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Tracking COVID-19 at UCLA

The history of referendums on USAC ballots, what students are paying

Sources: UCLA Registrar’s Office website Graphic reporting and Graphic by: Bernard Mendez (Bernard Mendez/Daily Bruin)

By Samantha Fredberg

May 4, 2020 10:17 p.m.

This post was updated May 5 at 1:57 p.m.

Two referendums will together potentially increase student fees by $45.99 per year in the 2020 spring Undergraduate Students Association Council election. This would be the first fee increase because of referendums in four years.

This year’s ballot features two referendums – Cultivating Unity for Bruins and Good Clothes Good People Basic Needs, which would increase student fees by $45 and $0.99, respectively. The CUB referendum would fund a Black Resource Center, pay rent for the Transfer Student Center and create more spaces for meditation, while the GCGP referendum would fund the addition of school supplies and hygiene products to USAC’s GCGP redistribution center.

A referendum is a proposition placed on the USAC ballot by students to increase student fees. Any student can draft a referendum and present it to USAC. The council then votes whether to put the referendum on the ballot, which they do in most cases, said USAC President Robert Watson.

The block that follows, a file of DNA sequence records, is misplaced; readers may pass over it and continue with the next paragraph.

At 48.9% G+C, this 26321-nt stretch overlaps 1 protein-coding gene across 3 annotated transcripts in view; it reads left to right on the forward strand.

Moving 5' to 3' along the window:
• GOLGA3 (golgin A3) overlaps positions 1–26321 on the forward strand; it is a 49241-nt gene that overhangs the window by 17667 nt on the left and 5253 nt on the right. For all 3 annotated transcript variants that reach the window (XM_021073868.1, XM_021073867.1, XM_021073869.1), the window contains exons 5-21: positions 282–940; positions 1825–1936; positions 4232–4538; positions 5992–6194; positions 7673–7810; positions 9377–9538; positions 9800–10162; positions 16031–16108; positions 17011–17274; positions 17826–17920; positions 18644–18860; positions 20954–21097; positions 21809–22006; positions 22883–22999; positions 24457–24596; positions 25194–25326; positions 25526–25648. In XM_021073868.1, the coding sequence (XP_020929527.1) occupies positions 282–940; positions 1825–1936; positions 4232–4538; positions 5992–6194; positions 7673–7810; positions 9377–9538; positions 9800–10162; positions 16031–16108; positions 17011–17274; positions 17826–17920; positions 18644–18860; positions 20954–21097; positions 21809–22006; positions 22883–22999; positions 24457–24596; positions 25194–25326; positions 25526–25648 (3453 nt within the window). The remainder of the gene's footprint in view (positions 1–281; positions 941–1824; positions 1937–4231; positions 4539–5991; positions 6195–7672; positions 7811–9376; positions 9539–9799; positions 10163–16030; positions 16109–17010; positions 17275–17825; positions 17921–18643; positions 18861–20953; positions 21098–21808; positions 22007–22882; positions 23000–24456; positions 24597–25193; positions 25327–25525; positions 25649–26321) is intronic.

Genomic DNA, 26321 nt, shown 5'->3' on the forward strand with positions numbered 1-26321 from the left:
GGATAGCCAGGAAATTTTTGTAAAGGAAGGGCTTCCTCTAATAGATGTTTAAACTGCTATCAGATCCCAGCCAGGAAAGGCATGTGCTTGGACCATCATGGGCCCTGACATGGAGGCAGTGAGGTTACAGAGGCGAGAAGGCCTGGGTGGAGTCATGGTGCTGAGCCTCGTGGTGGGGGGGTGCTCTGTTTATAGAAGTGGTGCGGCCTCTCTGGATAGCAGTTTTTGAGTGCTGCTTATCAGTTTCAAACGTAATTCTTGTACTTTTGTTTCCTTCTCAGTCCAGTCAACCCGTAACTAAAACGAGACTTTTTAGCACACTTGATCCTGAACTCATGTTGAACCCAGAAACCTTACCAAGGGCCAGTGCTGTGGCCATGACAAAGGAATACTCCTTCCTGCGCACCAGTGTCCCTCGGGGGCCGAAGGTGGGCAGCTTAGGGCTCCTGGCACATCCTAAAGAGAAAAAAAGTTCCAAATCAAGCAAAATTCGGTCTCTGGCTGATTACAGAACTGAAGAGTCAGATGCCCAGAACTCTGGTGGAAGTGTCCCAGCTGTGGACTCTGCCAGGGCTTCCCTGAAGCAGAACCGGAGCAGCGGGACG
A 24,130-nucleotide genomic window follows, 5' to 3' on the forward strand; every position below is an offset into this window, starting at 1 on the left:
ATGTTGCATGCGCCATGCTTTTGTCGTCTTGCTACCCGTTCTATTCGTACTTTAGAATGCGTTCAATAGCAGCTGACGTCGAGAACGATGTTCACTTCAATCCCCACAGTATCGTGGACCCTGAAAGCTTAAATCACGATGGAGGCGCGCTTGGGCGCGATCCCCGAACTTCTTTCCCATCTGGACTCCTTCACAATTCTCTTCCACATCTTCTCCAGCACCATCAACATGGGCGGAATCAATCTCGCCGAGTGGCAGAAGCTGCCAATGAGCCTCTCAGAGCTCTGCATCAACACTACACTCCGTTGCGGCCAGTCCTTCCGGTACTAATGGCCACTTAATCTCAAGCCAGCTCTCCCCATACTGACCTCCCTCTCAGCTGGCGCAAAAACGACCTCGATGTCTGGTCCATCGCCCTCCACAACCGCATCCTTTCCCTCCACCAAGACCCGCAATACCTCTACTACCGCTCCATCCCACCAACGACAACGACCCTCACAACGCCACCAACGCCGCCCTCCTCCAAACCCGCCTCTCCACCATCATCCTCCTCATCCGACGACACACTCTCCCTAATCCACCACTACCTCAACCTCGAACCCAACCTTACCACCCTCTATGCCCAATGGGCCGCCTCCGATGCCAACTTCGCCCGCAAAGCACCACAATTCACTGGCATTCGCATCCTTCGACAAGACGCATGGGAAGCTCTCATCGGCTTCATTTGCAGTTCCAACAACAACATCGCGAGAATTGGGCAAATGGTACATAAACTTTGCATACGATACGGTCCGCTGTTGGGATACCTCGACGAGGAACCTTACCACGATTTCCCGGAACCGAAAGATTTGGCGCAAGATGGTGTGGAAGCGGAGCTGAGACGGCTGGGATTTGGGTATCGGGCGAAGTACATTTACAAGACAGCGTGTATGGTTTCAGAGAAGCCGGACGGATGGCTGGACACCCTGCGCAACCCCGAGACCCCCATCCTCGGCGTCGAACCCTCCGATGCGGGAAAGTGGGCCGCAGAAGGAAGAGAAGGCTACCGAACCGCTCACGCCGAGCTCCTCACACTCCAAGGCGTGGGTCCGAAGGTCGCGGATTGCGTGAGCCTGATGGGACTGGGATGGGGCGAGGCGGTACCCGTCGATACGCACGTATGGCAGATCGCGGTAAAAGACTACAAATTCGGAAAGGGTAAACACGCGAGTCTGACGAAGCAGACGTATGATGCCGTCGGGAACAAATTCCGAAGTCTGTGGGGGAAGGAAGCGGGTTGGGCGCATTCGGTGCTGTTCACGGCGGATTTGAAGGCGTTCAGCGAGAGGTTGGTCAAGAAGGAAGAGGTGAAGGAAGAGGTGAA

Students can also collect a petition with 10% of the student body’s signatures to bypass USAC’s process and put a referendum on the ballot directly, Watson said.

The last time referenda were on the ballot was in 2016, which consisted of The Green Initiative Fund referendum, the #UCLAStudent Wellness referendum, the Social Justice referendum and the Daily Bruin and Bruinwalk referendum. All four passed, raising yearly fees per student by $101.97, and maintaining a $14.40 TGIF fee.

All data for the below graphs was gathered from the registrar’s office and from what was available on USAC budget reports.

Graph courtesy of Bernard Mendez, Kelly Chen, Laurel Woods, Mattie Sanseverino, Sydney Kovach and Keri Chen.

Eighteen referendums have been passed in the history of USAC. Students now pay $294.57 toward referenda fees each year, not including the Undergraduate Students Association Fee, according to the UCLA Registrar’s Office website.

The USA fee has risen over the years from $24 in 1982 to $262.28 today, in part because of added referendums. Students pay $556.85 a year toward referendums and referendum-related fees.